Shopping cart

Conflict & Command

Civil War History Readers, Volume 1

Civil War Era, Civil War History Readers


Fifteen groundbreaking essays from Albert Castel, Gary Gallagher, Mark Neely, Richard M. McMurry, and others

For more than sixty years the journal Civil War History has presented the best original scholarship in the study of America’s greatest struggle. The Kent State University Press is pleased to present a multivolume series reintroducing the most influential of the more than 500 articles published in the journal. From military command, strategy, and tactics, to political leadership, abolitionism, the draft, and women’s issues, from the war’s causes to its aftermath and Reconstruction, Civil War History has published pioneering and provocative analyses of the determining aspects of the Middle Period.

In this inaugural volume historian John T. Hubbell, editor of Civil War History for thirty-five years until 2000, has selected fifteen seminal articles that treat military matters in a variety of contexts, including leadership, strategy, tactics, execution, and outcomes. He begins the volume with a general introduction and introduces each piece with an assessment of its enduring contribution to our understanding.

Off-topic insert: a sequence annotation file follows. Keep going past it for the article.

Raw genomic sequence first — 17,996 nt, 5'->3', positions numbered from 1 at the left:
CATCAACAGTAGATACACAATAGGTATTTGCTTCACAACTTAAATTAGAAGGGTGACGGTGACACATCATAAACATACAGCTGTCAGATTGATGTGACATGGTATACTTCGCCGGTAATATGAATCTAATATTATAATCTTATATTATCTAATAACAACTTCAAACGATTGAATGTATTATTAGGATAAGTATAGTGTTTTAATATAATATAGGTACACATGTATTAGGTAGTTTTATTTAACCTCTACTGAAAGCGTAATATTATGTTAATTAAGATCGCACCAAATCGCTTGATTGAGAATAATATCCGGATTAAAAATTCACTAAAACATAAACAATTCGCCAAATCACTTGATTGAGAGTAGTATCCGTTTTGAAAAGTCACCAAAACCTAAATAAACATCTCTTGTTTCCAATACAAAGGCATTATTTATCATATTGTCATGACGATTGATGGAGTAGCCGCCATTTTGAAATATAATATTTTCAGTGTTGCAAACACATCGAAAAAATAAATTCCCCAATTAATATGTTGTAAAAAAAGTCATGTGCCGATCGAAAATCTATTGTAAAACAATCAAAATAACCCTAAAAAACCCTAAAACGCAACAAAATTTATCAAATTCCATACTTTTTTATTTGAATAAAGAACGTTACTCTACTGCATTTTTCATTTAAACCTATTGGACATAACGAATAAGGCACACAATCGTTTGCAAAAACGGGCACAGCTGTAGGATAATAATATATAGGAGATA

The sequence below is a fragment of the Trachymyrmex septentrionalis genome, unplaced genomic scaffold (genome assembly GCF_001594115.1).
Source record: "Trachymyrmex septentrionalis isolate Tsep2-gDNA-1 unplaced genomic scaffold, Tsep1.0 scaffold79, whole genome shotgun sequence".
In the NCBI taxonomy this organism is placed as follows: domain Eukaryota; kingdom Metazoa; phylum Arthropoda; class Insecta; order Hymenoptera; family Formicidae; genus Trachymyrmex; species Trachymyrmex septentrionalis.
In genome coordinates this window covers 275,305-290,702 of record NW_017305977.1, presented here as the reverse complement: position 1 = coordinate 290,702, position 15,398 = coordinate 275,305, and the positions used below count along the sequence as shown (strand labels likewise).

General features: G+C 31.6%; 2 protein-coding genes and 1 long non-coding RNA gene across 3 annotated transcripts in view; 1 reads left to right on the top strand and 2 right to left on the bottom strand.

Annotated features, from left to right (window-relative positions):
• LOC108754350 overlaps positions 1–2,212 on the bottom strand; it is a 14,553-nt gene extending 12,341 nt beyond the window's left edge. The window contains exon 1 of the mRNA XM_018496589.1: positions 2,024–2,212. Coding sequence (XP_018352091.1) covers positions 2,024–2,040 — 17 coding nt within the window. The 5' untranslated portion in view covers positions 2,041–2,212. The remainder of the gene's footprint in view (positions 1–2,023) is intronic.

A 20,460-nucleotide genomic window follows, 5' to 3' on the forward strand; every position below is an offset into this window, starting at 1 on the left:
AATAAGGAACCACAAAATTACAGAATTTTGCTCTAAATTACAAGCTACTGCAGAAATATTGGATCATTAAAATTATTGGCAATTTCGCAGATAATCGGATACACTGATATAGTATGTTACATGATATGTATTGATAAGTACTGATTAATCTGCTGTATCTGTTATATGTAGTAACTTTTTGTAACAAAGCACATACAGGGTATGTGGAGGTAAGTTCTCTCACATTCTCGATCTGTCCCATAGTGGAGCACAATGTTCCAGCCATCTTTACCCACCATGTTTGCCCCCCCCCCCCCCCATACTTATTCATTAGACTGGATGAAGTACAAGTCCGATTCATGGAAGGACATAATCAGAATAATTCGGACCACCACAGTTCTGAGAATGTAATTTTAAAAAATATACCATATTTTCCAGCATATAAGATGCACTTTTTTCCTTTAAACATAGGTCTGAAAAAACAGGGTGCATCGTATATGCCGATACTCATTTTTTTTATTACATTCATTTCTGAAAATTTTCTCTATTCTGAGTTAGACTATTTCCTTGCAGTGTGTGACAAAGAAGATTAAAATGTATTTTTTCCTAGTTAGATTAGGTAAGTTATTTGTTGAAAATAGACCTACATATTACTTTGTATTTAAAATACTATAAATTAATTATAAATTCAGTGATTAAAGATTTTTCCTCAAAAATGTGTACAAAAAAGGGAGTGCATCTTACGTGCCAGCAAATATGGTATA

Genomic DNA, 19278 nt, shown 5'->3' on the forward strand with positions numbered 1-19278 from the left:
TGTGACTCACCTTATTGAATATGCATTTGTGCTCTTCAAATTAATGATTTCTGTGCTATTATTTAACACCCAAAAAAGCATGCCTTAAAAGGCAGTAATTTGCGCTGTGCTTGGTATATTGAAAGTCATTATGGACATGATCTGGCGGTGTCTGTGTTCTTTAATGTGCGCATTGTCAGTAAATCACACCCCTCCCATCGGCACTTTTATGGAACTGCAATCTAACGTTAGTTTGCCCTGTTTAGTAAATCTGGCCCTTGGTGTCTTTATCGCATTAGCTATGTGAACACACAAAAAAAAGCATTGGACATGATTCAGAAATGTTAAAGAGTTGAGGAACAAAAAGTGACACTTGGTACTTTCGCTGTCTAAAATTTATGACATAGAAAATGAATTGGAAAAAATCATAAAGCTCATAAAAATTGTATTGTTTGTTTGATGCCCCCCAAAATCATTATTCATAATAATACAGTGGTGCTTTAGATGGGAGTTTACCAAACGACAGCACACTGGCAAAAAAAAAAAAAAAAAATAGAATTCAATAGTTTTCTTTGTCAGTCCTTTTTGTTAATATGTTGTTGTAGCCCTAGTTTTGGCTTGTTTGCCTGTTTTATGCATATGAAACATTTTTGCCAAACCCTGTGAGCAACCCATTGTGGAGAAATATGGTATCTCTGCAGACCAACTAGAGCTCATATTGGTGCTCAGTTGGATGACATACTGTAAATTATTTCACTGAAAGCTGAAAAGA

Those with an interest in the officers and men, logistics and planning, and execution and outcomes of the battles in America’s bloodiest conflict will welcome this essential collection.


  • Was the Civil War a Total War? by Mark Neely Jr.
  • A “Face of Battle” Needed: An Assessment of Motives and Men in Civil War Historiography by Marvin R. Cain
  • The Confederacy’s First Shot by Grady McWhiney
  • The Professionalization of George B. McClellan and Early Field Command by Edward Hagerman
  • McClellan and Halleck at War: The Struggle for the Union War Effort in the West, November 1861–March 1862 by Ethan S. Rafuse
  • Pinkerton and McClellan: Who Deceived Whom? by Edwin C. Fishel
  • Jefferson Davis’s Pursuit of Ambition: The Attractive Features of Alternative Decisions by Richard E. Beringer
  • “The Enemy at Richmond”: Joseph E. Johnston and the Confederate Government by Richard M. McMurry
  • Joseph E. Johnston and the Virginia Railways, 1861–62 by Jeffrey Lash
  • An Old Fashioned General in a Modern War? Robert E. Lee as Confederate General by Gary W. Gallagher
  • Marse Robert and the Fevers: A Note on the General as Strategist and on Medical Ideas as a Factor in Civil War Decision Making by Richard M. McMurry
  • The Army of Northern Virginia in May 1864: A Crisis of High Command by Gary W. Gallagher
  • Everyman’s War: A Rich and Poor Man’s Fight in Lee’s Army by Joseph T. Glatthaar
  • Mars and the Reverend Longstreet: Or, Attacking and Dying in the Civil War by Albert Castel
  • Who Whipped Whom? Confederate Defeat Reexamined by Grady McWhiney


John T. Hubbell is professor emeritus of history at Kent State University and director emeritus of the Kent State University Press. He was editor of Civil War History for thirty-five years, from 1965 to 1999.